Shavit’s Sullied Reputation


Israeli journalist Ari Shavit’s fall from grace was sudden and hard.

A few days ago he was a leading columnist for Haaretz, a noted television commentator and one of the most popular Israeli speakers on the U.S. campus circuit, a literary rock star for his important message that one can be both a fervent Zionist and critic of Israeli policy.

But after being semi-called out by Jewish Journal reporter Danielle Berrin for what she called a case of “sexual assault” in 2014 — she described him but didn’t name him — he has become persona non grata here and in Israel. (See story on page 26.)

Shavit, the author of a highly praised Zionist memoir, “My Promised Land: The Triumph and Tragedy of Israel,” owned up to his misdeeds. He resigned from Haaretz and his television post, and Hillel International canceled his U.S. speaking tour. Shavit’s letter of resignation noted that only now was he “beginning to understand” that he has been “afflicted by blindness. For years I did not understand what people meant when they spoke of privileged men who do not see the damage that they cause to others.”

Berrin, who expressed gratitude for Shavit’s “powerful, honest statement,” said she was motivated to write of her experience now in light of accusations of sexual harassment and assault against Donald Trump. She noted that she was less interested in calling out Shavit than in encouraging other women to speak up about being mistreated sexually. Her original essay prompted a young woman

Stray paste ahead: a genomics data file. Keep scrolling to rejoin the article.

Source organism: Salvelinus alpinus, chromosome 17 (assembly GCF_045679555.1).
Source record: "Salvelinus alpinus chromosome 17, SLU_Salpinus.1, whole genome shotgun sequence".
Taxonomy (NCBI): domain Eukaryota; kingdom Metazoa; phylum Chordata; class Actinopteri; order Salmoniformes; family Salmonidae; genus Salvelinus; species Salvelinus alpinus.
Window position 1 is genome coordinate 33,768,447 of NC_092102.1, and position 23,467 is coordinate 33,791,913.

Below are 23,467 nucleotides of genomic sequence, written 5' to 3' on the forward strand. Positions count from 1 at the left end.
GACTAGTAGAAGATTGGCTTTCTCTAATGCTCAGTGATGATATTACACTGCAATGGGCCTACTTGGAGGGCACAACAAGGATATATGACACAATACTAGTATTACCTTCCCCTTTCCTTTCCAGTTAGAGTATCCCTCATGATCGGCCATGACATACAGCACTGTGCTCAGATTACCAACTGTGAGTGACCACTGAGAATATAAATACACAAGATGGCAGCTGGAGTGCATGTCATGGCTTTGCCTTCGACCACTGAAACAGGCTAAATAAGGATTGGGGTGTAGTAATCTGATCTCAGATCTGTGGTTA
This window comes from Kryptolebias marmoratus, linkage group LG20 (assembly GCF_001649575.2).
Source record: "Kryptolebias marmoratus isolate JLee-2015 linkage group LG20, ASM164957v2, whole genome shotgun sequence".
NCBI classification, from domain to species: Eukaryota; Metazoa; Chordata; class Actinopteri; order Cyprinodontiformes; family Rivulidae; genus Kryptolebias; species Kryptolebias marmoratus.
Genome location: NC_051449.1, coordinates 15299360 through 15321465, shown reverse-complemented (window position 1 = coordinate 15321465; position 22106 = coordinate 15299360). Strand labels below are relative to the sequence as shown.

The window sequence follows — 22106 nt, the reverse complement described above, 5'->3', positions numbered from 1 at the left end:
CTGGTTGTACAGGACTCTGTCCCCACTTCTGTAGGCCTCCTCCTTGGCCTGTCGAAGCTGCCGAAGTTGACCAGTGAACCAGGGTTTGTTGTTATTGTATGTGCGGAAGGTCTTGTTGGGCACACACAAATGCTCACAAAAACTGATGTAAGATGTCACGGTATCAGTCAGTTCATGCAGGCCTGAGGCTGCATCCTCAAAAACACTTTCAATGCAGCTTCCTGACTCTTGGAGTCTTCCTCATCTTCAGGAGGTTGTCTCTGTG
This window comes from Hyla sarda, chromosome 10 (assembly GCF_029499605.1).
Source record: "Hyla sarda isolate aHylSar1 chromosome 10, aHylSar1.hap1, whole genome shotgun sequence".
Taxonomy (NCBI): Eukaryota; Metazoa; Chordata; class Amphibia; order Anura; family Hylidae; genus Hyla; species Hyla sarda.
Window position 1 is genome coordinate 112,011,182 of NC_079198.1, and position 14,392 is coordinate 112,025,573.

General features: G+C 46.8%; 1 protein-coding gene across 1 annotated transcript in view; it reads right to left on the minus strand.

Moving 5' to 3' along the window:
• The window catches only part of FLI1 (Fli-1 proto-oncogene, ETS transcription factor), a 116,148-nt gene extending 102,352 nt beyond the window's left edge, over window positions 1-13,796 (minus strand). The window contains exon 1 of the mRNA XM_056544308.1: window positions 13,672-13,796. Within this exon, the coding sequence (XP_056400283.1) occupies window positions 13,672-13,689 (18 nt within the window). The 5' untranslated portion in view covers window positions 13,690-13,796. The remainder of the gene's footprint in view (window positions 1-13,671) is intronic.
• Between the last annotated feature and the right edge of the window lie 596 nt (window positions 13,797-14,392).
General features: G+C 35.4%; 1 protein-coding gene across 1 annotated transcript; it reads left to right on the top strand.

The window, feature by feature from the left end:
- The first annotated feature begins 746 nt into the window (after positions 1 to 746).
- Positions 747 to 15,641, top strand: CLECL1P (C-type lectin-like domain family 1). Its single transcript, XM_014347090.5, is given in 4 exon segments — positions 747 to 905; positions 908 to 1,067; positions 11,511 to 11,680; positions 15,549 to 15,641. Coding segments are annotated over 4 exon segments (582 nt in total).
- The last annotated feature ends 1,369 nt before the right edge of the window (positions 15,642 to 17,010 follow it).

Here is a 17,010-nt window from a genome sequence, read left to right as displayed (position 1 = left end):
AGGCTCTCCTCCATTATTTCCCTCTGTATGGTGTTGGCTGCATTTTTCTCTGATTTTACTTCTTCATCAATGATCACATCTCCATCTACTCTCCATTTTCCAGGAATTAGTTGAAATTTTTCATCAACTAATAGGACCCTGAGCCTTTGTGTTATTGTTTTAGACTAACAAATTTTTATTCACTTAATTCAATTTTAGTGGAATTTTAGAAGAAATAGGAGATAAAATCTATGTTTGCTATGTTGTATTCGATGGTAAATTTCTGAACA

It is important for victims of sexual harassment to be heard, and for our society to be increasingly sensitized to the lasting impact these experiences can have. Zero tolerance for acts of sexual impropriety is in order. That does not mean there is no forgiveness for those who have misbehaved, though. Judaism is grounded in man’s imperfection, a subject the Torah does not shy away from. Each of our biblical heroes has his or her flaws noted, from Abraham’s claiming Sarah was his sister to Moses hitting the rock. Admission of one’s misdeeds is the first step on the long road to teshuva.

We hope the sad example of Ari Shavit will spur positive conversation about societal norms and remind us of the need to treat others with dignity and respect.